With Iowa and New Hampshire voting drawing near, Florida Senator Marco Rubio is focusing his message on being the only candidate running who can relate to everyday people.
“It is not enough to simply nominate someone who is upset and angry about the direction of our country,” Rubio said, adding it is not enough just to tap into the anger and frustration. Without mentioning either of the front-runners, Donald Trump and Ted Cruz, by their names, Rubio pointed out that voters cannot just “elect any Republican” based on their frustration. “I’m frustrated and you’re frustrated and our next president should be someone who is frustrated,” Rubio said. “But that alone won’t be enough. Complaining will not be enough.”
Making several stops across New Hampshire on Friday, Rubio shared his plan for a New American Century in his last stop in Merrimack, NH, before he took off to Iowa for the last week making numerous campaign stops as well as partaking in the last debate before the Iowa caucus begins.
About 500 people crowded the small American Legion room in Merrimack to hear the Republican candidate who sits in third place nationally in the polls as well as third in New Hampshire. New Hampshire is well known for holding numerous town hall meetings conducted for voters to meet a presidential candidate up close in person, to listen to each of the candidates’ plans and to ask questions as a means to better understand the candidate to make a decision.
Introducing Rubio to the audience was a member of the Merrimack Legion Post, Chris Ager, a U.S. Army veteran who endorsed the Florida Senator recently. After the event, Ager told PolitiChicks his reason to why he endorsed Rubio than his rivals. “Rubio is the only candidate who can work with everyone to get things done without sacrificing his principles,” Ager said. “His message resonates with me and I feel he can pull the country together as oppose to the others.” When ask what how does he feel about the controversial “Gang of Eight” bill Rubio once sponsored, Ager described how the issue of immigration once ignored has now become a crisis. “Rubio was trying to reach out to the other side to work out the issue in a good faith effort to create a solution, but it didn’t work and now we have a crisis.”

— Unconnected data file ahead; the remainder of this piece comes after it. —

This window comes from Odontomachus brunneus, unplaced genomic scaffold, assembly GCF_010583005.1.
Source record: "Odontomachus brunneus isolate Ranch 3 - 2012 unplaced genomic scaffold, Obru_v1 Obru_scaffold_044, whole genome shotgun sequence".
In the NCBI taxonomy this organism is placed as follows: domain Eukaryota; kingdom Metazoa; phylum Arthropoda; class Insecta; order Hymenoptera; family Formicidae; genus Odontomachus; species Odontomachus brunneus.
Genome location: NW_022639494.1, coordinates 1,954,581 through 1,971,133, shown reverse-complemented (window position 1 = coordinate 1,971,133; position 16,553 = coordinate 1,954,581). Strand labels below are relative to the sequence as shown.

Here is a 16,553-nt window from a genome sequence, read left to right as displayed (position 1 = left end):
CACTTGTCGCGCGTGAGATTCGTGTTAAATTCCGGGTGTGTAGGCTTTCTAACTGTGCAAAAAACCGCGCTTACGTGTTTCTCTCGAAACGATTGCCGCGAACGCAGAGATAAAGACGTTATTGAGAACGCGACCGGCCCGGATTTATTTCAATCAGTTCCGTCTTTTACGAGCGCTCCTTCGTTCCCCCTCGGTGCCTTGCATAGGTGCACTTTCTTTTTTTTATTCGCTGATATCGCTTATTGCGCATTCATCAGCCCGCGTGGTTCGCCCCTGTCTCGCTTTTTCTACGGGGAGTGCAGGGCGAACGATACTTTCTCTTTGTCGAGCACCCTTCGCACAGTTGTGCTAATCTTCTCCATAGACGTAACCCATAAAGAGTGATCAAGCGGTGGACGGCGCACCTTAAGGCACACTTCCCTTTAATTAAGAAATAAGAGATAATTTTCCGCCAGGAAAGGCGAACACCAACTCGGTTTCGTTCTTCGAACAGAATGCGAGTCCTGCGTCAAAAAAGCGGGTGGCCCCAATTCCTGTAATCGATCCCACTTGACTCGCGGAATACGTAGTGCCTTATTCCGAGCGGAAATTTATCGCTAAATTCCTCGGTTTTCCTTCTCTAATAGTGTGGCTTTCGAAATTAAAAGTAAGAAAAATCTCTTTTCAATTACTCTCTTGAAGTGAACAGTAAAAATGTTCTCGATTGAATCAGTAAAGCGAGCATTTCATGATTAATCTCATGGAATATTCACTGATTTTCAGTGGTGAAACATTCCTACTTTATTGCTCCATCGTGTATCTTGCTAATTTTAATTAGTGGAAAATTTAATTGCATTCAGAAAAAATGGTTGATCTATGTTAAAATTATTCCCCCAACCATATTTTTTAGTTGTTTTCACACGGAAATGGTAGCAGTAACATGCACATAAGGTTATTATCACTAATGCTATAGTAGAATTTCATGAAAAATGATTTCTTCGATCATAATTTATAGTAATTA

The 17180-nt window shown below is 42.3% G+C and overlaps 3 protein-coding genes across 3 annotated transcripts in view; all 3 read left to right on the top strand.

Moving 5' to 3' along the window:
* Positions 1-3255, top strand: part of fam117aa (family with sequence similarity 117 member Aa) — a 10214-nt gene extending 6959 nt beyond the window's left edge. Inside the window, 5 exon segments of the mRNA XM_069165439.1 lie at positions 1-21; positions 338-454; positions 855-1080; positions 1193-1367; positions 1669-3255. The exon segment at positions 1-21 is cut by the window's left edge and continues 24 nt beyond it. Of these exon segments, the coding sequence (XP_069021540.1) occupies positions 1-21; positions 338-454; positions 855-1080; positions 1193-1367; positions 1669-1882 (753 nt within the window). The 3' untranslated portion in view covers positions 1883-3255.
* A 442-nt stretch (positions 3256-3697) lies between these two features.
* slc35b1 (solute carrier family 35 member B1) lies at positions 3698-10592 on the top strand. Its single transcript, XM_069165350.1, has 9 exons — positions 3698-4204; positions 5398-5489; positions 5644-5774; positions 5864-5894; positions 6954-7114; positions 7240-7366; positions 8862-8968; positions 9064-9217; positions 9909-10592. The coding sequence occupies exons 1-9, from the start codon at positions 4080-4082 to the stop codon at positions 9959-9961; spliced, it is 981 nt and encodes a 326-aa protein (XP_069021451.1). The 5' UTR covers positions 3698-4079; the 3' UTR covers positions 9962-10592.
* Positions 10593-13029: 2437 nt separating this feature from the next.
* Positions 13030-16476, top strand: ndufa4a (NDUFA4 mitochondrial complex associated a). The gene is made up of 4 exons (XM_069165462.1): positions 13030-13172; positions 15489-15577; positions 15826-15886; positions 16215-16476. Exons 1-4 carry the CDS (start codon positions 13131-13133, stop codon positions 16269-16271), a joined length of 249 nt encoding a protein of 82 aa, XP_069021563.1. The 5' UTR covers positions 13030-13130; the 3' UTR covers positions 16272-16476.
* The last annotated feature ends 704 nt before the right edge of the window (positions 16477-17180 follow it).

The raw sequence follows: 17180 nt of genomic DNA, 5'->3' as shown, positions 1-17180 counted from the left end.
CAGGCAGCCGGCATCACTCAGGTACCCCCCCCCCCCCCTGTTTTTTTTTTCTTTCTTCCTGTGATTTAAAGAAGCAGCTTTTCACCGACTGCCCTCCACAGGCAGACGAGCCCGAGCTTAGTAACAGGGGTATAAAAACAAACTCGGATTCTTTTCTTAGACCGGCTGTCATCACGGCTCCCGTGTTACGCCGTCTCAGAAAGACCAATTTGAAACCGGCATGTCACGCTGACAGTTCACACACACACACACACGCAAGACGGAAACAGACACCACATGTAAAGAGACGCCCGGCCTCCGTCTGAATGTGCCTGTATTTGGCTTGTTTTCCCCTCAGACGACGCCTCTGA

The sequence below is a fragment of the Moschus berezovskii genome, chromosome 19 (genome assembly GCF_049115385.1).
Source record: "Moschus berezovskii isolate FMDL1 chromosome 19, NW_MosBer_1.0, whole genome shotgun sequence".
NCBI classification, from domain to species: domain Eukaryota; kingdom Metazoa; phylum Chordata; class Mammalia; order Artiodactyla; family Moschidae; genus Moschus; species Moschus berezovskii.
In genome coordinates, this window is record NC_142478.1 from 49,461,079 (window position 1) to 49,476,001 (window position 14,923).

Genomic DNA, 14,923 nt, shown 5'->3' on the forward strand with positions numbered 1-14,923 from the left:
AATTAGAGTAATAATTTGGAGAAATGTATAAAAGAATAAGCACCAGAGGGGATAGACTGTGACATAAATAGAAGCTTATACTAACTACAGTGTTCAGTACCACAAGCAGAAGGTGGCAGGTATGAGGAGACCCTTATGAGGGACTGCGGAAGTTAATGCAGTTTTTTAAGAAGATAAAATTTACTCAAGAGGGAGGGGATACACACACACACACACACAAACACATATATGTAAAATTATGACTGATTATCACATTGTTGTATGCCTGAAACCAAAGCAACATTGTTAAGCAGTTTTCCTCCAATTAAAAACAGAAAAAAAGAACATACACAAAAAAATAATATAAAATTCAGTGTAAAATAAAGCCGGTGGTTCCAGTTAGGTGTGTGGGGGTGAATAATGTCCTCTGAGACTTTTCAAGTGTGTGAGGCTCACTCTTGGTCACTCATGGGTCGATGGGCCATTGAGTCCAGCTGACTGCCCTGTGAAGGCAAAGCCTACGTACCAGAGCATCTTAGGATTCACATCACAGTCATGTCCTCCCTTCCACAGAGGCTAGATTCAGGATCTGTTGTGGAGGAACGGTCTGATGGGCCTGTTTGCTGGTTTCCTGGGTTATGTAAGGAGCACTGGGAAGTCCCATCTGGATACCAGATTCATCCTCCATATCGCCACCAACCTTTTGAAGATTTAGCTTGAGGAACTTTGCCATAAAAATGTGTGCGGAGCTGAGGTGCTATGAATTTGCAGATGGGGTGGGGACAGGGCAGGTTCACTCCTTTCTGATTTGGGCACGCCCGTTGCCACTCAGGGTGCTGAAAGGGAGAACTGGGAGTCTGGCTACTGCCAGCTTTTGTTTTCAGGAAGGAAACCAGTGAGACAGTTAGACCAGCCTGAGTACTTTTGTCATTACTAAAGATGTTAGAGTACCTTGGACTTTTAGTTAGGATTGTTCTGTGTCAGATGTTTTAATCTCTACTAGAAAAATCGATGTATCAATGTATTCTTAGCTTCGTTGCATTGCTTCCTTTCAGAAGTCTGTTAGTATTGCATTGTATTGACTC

On the issue of immigration, a vulnerable topic that has hurt Rubio where his GOP rivals have attacked him for his co-authoring “the gang of eight” comprehensive immigration bill in 2013. Rubio has defended his position, arguing he rejected the bill once it became clear it would not gain the support from his fellow republicans.
“The issue now above everything else is about keeping ISIS out of America,” Rubio said, promising if he becomes President any ISIS militant who are captured will get a “one way ticket to Guantanamo.”
Rubio took several digs at President Obama and Hillary Clinton, pitching himself as the best-positioned candidate that can beat either or nominee and to create a “new American century.” Discussing the president’s unconstitutional executive orders, Rubio said, when sworn in, he will take an oath to defend the constitution. “Unlike Barack Obama, I’ll mean it.”
When asked by an audience supporter on how he would handle the occupiers standoff in Oregon that was led by Ammon Bundy. “They should be prosecuted,” Rubio said in response to the occupiers, but added the federal government should avoid in any sorts of violence against the armed group of men who currently occupy the area.
“The being said, you can’t be lawless.”